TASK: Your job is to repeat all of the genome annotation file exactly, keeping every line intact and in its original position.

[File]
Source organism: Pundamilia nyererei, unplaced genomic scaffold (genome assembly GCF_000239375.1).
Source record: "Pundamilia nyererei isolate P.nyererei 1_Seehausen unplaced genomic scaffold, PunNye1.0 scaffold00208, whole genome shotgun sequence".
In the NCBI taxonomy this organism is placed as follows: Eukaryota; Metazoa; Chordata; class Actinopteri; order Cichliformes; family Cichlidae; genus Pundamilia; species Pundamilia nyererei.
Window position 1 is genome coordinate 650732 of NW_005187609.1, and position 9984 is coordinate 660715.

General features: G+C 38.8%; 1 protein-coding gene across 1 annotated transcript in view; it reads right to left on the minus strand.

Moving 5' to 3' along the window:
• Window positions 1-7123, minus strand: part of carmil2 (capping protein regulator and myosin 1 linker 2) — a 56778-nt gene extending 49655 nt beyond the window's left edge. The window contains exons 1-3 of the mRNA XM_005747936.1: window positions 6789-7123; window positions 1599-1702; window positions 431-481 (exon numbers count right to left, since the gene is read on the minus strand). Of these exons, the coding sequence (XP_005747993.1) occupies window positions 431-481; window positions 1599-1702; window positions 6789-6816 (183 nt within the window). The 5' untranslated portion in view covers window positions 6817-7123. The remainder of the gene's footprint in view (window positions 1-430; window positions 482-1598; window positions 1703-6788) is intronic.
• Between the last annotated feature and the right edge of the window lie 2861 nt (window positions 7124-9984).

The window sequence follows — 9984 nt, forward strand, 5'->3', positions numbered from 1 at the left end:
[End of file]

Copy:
Source organism: Pundamilia nyererei, unplaced genomic scaffold (genome assembly GCF_000239375.1).
Source record: "Pundamilia nyererei isolate P.nyererei 1_Seehausen unplaced genomic scaffold, PunNye1.0 scaffold00208, whole genome shotgun sequence".
In the NCBI taxonomy this organism is placed as follows: Eukaryota; Metazoa; Chordata; class Actinopteri; order Cichliformes; family Cichlidae; genus Pundamilia; species Pundamilia nyererei.
Window position 1 is genome coordinate 650732 of NW_005187609.1, and position 9984 is coordinate 660715.

General features: G+C 38.8%; 1 protein-coding gene across 1 annotated transcript in view; it reads right to left on the minus strand.

Moving 5' to 3' along the window:
• Window positions 1-7123, minus strand: part of carmil2 (capping protein regulator and myosin 1 linker 2) — a 56778-nt gene extending 49655 nt beyond the window's left edge. The window contains exons 1-3 of the mRNA XM_005747936.1: window positions 6789-7123; window positions 1599-1702; window positions 431-481 (exon numbers count right to left, since the gene is read on the minus strand). Of these exons, the coding sequence (XP_005747993.1) occupies window positions 431-481; window positions 1599-1702; window positions 6789-6816 (183 nt within the window). The 5' untranslated portion in view covers window positions 6817-7123. The remainder of the gene's footprint in view (window positions 1-430; window positions 482-1598; window positions 1703-6788) is intronic.
• Between the last annotated feature and the right edge of the window lie 2861 nt (window positions 7124-9984).

The window sequence follows — 9984 nt, forward strand, 5'->3', positions numbered from 1 at the left end: